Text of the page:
“Towns Could Get Cut Off”: Hurricane Hilary Threatening “Catastrophic” Flooding Across California
As Hurricane Hilary churns 235 miles south of the southern tip of the Baja California Peninsula, moving northwest at 16 mph, the National Hurricane Center warned of “catastrophic and life-threatening flooding” across the Southwestern United States.
“Heavy rainfall in association with Hilary is expected across the Southwestern United States, peaking on Sunday,” NHC wrote in an advisory, forecasting total rainfall amounts between 3 to 6 inches, with some areas expected to receive as much as 10 inches of rain. Those areas are portions of Southern California and Southern Nevada.
On Saturday morning, Hilary weakened from a very dangerous Category 4 with winds of 130 mph to Category 3 status, with maximum sustained winds of 125 mph.
National Weather Service posted tropical storm warnings across Southern California, affecting 42 million people — for the first time since Nora in 1997.
Ahead of the storm’s arrival, Nevada Gov. Joe Lombardo called up the National Guard.
“These Guardsmen will be put in place to provide support to southern counties, which may be significantly impacted by flooding.
“As the state takes the necessary steps to prepare for flooding and severe weather, I strongly urge all Nevadans to do the same,” Lombardo said in a written statement.
NHC’s latest trajectory and warnings about the storm:
A newly updated forecast of the “catastrophic flooding impacts are expected late tonight through early Monday” for Southern California and Nevada.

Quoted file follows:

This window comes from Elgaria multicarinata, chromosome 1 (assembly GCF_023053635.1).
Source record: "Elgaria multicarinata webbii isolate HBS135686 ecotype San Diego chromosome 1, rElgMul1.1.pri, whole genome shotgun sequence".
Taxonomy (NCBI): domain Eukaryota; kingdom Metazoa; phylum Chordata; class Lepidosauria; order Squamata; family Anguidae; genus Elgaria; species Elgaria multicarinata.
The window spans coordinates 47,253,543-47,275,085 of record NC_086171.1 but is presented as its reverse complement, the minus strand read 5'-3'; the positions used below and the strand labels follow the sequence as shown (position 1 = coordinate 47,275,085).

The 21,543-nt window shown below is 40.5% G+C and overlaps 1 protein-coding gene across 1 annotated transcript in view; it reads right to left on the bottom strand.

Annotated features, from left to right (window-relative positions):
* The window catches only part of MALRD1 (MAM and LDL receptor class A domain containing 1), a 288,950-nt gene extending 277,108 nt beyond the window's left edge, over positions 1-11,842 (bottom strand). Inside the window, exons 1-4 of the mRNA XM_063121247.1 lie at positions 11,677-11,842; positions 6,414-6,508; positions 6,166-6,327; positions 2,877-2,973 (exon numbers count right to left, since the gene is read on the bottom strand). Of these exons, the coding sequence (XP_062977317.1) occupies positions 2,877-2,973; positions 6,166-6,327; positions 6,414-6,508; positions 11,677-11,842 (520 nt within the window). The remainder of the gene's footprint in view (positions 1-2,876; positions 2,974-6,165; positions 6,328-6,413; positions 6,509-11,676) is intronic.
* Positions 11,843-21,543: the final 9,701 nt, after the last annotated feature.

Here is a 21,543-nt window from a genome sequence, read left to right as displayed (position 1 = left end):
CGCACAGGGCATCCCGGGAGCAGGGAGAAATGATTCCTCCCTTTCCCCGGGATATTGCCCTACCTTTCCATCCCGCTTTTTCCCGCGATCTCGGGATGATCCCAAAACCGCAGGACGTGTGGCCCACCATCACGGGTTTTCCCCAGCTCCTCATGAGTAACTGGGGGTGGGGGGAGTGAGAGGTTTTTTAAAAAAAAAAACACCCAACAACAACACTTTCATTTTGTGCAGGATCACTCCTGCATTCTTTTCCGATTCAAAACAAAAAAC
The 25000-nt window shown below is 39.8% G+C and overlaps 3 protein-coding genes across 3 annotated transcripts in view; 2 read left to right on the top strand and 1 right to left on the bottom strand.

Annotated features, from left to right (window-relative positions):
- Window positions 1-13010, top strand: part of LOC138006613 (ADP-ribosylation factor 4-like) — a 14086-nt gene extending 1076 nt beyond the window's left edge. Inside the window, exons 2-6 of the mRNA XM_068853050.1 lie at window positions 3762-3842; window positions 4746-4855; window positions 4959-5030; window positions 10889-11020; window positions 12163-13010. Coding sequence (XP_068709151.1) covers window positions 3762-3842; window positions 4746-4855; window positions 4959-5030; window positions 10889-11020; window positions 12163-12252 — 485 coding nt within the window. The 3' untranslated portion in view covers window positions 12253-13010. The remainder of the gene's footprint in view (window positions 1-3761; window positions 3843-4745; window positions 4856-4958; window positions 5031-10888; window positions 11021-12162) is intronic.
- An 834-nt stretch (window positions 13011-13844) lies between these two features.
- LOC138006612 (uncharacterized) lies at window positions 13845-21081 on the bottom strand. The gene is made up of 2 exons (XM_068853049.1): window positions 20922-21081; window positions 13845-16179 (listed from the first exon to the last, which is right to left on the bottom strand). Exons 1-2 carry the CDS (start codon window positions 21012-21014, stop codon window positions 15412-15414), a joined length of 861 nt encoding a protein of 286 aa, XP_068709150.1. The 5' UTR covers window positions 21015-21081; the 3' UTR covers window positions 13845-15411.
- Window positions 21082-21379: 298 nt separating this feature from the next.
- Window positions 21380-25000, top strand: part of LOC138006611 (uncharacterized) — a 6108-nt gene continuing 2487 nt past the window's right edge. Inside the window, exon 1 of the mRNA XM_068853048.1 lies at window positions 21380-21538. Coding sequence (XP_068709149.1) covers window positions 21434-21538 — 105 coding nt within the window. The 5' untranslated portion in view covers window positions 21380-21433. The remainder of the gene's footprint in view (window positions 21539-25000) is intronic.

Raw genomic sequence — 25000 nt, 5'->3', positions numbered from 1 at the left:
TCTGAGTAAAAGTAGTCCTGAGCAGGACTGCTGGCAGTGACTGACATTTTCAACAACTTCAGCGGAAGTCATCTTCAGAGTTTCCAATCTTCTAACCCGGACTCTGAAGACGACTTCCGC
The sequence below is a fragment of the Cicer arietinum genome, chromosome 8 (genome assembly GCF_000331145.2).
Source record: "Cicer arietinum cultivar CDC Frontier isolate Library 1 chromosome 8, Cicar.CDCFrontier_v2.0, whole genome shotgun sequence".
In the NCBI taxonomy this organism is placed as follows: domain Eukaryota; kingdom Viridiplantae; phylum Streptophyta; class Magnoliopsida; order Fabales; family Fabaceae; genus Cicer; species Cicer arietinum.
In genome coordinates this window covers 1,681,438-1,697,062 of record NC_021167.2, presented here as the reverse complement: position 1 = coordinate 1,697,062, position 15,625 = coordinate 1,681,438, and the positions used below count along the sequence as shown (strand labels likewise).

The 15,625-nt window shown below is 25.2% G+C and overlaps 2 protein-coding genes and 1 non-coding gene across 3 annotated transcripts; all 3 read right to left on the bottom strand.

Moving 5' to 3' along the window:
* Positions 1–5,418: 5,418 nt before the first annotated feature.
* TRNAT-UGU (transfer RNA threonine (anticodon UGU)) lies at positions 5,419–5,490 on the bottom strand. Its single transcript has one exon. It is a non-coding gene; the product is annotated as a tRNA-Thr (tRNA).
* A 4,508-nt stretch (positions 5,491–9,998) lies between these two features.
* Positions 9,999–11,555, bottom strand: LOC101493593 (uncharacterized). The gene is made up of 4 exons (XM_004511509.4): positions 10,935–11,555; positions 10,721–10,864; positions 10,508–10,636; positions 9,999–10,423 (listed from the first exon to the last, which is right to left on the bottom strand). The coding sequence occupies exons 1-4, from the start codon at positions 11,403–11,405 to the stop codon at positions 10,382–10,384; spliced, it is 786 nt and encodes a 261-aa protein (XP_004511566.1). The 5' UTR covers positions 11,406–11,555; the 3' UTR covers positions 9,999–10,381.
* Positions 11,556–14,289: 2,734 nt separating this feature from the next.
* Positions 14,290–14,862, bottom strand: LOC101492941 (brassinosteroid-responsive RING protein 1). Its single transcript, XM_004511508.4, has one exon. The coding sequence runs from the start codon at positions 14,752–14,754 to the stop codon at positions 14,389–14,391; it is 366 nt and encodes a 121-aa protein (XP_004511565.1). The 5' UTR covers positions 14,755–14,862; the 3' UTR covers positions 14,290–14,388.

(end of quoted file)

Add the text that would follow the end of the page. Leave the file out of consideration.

The Weather Prediction Center warned entire “Towns could get cut off” due to mudslides and landslides:
The heavy rainfall combined with high winds expected at elevation could lead to mudslides and landslides, which would be exacerbated where trees uproot within saturating soils. Debris flows and rock slides are a given considering the volume of rainfall expected. The overall combination of effects could block and undermine roads, particularly sensitive areas such as sections of U.S. 50 in NV. Towns could get cut off. Given the overall uniqueness of this event and expected impacts, the High Risk for areas of southern CA remains justified. The main change was the joining of the two separate High Risk areas and some slight westward shift of the risk areas in CA, NV, UT, and AZ and some northward stretching of the threat areas to account for the slightly accelerated guidance.
Stefanie Sullivan, a forecaster with NWS, said a tropical storm to come off the ocean and make landfall in California is “exceedingly rare.” The last time this happened was in 1939.
Sat, 08/19/2023 – 14:00